“I promised the people of Oklahoma that as governor I would sign any pro-life legislation that came my way, and I’m proud to have delivered on that promise today,” the Republican said. Kevin Stitt, in a statement.
“In Oklahoma, we will always stand up for life,” he added.
Inspired by a law passed by Texas in September, this text, which comes into force throughout the state, opens the door to lawsuits launched by ordinary citizens against people suspected of having had an abortion.
The definition of abortion, according to the text, however, does not include “the use, prescription, supply, or sale of morning after pills, or any type of contraception or emergency contraception”.
This law had been passed by the Oklahoma legislature in mid-May amid threats to abortion rights by the Supreme Court, which, according to a document revealed by the media Politico, seems ready to go back 50 years. after its historic decision to protect abortion.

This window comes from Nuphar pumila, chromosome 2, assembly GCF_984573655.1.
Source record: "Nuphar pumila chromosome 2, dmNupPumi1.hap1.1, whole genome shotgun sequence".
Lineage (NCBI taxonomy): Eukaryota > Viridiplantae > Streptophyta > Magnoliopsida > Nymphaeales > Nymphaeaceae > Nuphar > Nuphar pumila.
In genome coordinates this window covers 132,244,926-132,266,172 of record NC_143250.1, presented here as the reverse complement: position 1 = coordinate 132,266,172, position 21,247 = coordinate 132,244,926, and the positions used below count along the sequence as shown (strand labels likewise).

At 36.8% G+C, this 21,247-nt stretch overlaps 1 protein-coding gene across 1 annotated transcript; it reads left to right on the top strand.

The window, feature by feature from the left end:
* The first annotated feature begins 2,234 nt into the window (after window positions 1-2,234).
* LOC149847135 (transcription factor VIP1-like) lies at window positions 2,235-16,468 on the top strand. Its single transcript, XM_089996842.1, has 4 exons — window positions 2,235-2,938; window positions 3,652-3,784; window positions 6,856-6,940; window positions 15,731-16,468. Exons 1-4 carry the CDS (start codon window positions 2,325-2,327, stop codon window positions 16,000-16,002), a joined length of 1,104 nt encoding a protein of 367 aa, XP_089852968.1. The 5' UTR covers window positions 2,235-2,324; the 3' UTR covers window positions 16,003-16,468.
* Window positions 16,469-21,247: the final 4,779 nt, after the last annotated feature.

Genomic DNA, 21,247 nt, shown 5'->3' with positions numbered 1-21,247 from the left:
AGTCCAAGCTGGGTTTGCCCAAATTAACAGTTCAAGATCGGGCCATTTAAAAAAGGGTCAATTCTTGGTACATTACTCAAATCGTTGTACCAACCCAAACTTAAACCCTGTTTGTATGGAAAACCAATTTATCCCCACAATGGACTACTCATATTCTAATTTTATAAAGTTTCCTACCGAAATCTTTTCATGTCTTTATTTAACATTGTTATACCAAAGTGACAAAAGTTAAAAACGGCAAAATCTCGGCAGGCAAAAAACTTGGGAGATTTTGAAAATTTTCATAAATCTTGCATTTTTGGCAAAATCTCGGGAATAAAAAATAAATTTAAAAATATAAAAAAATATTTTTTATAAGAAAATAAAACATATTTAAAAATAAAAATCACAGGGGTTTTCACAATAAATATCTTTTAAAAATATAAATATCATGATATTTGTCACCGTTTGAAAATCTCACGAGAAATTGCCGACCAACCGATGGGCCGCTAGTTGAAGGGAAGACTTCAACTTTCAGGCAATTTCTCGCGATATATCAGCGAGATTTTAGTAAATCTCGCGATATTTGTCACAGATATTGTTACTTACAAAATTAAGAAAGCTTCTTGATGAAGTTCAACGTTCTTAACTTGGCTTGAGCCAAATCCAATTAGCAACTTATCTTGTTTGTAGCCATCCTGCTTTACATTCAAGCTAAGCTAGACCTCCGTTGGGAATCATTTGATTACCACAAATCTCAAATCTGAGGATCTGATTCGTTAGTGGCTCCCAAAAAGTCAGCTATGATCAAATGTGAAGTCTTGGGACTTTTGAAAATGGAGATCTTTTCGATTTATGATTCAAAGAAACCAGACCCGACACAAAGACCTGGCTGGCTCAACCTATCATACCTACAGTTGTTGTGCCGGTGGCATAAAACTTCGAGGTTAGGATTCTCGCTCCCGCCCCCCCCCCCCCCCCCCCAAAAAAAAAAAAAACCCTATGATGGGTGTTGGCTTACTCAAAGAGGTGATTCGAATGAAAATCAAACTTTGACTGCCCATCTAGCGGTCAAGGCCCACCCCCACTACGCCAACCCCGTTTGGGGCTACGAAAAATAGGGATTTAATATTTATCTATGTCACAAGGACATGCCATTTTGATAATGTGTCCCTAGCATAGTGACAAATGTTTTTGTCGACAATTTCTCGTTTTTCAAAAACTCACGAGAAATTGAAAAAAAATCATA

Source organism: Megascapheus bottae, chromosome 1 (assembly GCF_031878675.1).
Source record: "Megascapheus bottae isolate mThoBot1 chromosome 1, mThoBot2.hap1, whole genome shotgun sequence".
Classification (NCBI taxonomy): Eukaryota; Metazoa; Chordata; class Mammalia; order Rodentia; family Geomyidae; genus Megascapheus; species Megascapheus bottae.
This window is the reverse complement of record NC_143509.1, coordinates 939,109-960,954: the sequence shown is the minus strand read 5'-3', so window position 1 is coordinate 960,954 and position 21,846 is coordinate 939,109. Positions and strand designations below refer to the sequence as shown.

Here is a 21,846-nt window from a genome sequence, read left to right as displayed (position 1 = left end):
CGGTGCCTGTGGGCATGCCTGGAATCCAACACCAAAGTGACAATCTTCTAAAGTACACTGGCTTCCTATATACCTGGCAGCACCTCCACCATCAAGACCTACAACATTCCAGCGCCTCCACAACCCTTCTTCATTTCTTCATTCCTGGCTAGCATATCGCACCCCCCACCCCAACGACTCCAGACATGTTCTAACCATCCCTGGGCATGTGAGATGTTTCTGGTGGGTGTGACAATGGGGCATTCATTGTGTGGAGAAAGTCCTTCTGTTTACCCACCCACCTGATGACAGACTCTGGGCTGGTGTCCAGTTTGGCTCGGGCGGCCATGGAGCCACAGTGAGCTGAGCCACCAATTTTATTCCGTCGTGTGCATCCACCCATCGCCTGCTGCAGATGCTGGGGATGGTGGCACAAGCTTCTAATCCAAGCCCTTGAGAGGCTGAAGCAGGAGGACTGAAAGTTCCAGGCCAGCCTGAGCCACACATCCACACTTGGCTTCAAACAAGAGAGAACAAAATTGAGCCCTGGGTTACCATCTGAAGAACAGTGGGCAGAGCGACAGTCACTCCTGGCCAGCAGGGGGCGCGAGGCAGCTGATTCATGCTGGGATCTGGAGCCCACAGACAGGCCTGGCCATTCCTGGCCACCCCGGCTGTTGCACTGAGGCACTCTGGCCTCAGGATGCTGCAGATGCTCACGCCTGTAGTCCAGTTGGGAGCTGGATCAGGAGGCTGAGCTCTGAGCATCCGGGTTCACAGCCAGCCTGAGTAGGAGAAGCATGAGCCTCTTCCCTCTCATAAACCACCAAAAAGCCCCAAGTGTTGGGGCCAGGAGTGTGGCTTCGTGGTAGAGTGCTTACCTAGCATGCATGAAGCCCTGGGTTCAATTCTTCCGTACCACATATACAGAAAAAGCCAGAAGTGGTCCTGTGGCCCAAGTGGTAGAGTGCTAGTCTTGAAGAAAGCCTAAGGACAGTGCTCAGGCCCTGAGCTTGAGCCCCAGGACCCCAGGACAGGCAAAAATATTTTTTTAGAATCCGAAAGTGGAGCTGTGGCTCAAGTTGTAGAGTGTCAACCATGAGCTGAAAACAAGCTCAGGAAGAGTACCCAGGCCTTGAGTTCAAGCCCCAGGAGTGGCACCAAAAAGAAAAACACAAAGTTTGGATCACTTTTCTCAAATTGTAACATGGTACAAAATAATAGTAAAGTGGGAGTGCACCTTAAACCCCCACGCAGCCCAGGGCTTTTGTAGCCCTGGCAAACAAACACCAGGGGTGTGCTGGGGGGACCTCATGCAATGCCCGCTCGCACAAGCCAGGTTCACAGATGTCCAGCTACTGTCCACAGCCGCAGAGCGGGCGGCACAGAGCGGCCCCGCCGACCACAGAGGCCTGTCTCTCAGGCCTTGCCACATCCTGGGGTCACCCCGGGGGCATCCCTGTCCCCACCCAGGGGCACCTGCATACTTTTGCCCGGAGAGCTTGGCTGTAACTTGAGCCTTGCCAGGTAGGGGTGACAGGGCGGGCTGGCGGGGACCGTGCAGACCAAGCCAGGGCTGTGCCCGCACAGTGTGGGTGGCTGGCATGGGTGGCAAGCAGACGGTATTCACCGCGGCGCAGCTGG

The organization Planned Parenthood, which defends the right to abortion, had announced on this occasion that it was going to “sue Oklahoma”.
“This ban must be stopped – along with all the other bans this state has passed in the past month,” Planned Parenthood continued on Twitter.
On May 3, Kevin Stitt had already announced that he had signed a law prohibiting abortion after six weeks of pregnancy.
“I want Oklahoma to be the most pro-life state in the country,” he said, using the phrase used by Americans opposed to abortion.
Oklahoma had been welcoming thousands of Texan women seeking abortions for several months, after the passage of a similar text in this neighboring state.
Even if it is supported by a majority of the population, according to recent polls, the right to abortion has been a very divisive social issue since the historic “Roe versus Wade” decision of January 1973, which protects the rights of Americans to terminate their pregnancies.
In the event of a Supreme Court decision reversing this right, 26 conservative states, mostly in the center and south of the country such as Wyoming, Tennessee or South Carolina, are ready to ban abortion altogether. .